About this reader

We think of the possibility to combine ideas which seem incompatible in the first place. Which allows to go from the "or" to the "and", and taking fully into account an "and-itian" practice, close to the one of the hacker since he sticks out from the duality technophobia/technophilia, and to invent an "and", meaning another way of thinking the industrial world: " The exemplar character of the fights lead by the actors of the Free software movement stands in that, for the first time, workers coming from the industrial world invent a novel organization of work and of economy which made deproletarization its principle and its credo."»

OSP, «Relearn», 2011

Today’s creation largely depends on digital tools. Far from being a neutral means to an artistic achievement, those tools are actually opinionated: they carry values and are full of conventions about the way things “ought” to be done. To us, a greater awareness of the role of digital tools is—if important to everybody—crucial in the education of artists and designers. Instead of means, the soft- and hardware tools can become partners to consciously think and converse with, to question and interrogate and to clash with. And because (visual) creation is so tightly coupled with technological development, a larger awareness of these tools can help one speculate about future practices and invent the tools to support them.

Contrary to other contemporary fields of creation, there is little literature on these questions in the sphere of graphic design. This is why we felt it was important to bring together texts and showcases on this topic into one comprehensive corpus: a tool to think about tools.

With only five exceptions, all materials in this reader is available under licenses that invite re-use, distribution and re-appropriation. This means that texts can circulate freely, and be included in other digital and printed publications; can be translated and otherwise used as necessary.

A reader for designers and developers

Considering your tools is aimed at students (undergraduate) and professors involved in (digital) design, but can also provide professional designers and developers with necessary critical texts to better understand the relations between practice and tools. In the academic year of 2013/2014 the reader will for example be in use at École de Recherche Graphique (Brussels), Piet Zwart Institute Media Design (Rotterdam), La Cambre (Brussels) and Arte 10 (Madrid).


The process of editing this publication involved selecting 15 texts written in French, English, and Spanish out of an initial collection of about 130. The editorial team commissioned translations, negotiated rights and invited authors to develop contributions that could cover missing areas. The editorial team consisted of Stéphanie Vilayphiou and Alexandre Leray supported by a group of co-editors (Nicolas Malevé, Yvan Monroy Lopez, Lilly Nguyen, Camille Pageard, Eric Schrijver) representing different competencies and language areas. A mailing-list allowed a larger group of interested participants to contribute. The reader is first of all this very web-publication. We are currently working with a publisher to develop the materials further into a printed book. Of course you are welcome to print your own versions.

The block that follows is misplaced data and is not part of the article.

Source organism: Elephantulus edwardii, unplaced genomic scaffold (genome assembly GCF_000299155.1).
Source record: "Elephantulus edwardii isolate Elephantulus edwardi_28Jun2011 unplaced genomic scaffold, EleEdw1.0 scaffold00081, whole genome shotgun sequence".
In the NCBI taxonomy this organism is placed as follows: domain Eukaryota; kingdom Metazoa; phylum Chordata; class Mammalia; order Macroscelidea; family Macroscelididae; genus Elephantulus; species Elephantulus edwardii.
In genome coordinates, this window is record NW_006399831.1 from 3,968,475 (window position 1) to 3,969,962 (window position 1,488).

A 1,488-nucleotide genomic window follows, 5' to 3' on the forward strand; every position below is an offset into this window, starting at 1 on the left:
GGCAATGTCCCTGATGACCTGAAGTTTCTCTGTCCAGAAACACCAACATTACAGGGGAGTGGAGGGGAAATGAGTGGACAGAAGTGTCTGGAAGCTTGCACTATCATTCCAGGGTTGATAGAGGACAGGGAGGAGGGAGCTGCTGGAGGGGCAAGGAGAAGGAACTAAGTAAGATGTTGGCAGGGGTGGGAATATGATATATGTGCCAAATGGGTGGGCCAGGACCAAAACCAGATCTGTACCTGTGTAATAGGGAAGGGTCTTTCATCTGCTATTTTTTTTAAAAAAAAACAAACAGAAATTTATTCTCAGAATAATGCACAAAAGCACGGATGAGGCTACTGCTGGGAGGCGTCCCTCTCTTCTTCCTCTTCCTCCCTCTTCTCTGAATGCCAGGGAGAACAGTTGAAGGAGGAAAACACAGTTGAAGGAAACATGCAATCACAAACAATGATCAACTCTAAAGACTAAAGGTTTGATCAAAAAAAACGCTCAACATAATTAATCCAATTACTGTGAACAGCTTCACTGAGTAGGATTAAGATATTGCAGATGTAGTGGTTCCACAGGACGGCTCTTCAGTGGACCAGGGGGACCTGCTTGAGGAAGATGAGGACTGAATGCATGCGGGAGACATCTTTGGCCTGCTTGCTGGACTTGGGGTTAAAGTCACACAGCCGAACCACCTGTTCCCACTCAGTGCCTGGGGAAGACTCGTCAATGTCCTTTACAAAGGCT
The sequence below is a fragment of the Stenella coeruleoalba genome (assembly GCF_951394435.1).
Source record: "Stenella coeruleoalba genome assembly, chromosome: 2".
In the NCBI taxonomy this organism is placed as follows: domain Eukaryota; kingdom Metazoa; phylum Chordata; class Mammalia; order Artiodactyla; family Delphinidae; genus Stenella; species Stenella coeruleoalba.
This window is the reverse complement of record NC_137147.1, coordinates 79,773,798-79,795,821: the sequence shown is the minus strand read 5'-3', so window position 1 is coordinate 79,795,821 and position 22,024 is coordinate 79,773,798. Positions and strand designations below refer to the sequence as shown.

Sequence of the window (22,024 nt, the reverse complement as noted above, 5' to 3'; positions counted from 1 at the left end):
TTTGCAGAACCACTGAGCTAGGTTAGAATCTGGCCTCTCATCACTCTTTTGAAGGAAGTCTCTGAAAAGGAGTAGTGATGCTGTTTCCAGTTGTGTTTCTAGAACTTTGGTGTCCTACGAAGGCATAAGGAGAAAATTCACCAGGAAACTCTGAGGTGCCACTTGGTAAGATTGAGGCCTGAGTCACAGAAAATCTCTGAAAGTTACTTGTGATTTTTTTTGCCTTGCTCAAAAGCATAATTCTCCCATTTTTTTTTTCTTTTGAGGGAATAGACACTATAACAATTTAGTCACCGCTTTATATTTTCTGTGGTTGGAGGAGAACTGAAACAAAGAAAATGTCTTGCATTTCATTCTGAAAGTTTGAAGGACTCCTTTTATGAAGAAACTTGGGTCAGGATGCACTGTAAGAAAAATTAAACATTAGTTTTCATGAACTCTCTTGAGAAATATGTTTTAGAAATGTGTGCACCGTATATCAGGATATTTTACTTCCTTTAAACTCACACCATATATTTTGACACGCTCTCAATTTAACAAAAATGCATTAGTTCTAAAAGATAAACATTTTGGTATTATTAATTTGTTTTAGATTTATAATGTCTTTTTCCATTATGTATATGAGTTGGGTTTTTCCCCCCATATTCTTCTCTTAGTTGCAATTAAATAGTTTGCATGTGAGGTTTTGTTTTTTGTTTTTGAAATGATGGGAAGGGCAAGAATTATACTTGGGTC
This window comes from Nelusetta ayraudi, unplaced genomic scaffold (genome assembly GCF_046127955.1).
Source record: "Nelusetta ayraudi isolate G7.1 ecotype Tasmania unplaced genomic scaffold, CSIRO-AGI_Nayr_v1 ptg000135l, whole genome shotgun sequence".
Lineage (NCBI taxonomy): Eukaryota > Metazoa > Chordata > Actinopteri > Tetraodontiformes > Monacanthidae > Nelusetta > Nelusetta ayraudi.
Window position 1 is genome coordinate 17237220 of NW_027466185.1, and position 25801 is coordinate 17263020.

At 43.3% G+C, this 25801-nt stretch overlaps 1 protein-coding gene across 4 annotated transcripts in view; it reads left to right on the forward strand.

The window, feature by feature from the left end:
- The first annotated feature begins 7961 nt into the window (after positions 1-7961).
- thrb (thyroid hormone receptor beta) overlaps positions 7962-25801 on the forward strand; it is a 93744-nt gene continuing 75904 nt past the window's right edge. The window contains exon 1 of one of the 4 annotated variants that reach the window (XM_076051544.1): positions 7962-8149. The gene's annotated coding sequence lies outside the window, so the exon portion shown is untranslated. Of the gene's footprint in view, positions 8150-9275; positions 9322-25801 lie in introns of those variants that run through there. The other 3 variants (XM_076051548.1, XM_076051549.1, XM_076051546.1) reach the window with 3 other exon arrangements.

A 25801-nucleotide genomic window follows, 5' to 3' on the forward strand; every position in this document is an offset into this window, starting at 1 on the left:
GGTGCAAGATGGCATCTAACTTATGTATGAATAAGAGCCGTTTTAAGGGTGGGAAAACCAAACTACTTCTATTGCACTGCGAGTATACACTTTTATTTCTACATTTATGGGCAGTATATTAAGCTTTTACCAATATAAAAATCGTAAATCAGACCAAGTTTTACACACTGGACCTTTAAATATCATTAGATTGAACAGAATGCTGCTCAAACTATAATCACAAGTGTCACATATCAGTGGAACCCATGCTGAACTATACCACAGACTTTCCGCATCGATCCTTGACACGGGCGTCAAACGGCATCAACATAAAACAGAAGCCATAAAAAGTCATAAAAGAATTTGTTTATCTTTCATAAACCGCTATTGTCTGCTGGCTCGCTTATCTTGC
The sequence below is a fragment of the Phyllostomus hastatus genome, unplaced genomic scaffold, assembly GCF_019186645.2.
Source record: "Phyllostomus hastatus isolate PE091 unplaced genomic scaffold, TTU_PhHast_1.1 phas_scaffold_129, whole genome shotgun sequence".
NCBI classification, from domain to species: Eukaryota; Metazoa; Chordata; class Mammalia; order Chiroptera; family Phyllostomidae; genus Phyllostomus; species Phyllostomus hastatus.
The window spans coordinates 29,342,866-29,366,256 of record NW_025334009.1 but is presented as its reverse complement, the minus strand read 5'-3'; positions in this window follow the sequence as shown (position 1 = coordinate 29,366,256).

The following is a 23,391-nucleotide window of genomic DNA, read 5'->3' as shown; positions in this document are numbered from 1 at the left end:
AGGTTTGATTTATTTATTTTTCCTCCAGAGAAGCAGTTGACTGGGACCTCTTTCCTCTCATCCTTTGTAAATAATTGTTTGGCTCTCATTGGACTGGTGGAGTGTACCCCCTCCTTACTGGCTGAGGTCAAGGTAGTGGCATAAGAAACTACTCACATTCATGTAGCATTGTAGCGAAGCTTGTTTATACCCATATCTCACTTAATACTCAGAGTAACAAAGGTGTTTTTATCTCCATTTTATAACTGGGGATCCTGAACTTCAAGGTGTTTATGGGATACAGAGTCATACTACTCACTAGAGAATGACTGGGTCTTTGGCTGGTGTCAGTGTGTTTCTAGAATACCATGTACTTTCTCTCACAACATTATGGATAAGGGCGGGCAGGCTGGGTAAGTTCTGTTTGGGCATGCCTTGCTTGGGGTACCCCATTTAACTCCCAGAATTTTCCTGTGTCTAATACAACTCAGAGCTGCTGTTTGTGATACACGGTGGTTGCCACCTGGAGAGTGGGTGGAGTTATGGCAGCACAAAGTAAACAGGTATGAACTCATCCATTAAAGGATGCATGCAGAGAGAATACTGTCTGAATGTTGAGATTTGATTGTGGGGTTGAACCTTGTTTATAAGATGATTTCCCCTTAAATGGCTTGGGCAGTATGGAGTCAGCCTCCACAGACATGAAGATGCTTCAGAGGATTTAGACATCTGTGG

Libre Graphics Research Unit

This reader is one of the outcomes of a two years research program, entitled Libre Graphics Research Unit (LGRU) and conducted by Constant, a Belgian association for art and media, in collaboration with three other European media labs: MediaLab Prado (Madrid, Spain), Worm (Rotterdam, The Netherlands) and Piksel (Bergen, Norway).

Tools shape practice Contemporary creative work depends largely on digital tools. These tools are cultural objects themselves, and constitute a vital part of creative practice. Because digital tools often suffer from overdetermined functionality and are full of conventions about the way things "ought" to be done, it is important that practitioners take part in their construction. Unavoidably shaped by conventional models of production and distribution, tools condition creative practice in terms of divisions of labour, vocabulary and medium.

From http://ospublish.constantvzw.org/lab/wiki/index.php/Projectdescription


For further information or if you want to propose a translation, please email the editors. If you're interested in following the process of the project, you can subscribe to the LGRU reader mailing-list.


The editors would like to thank: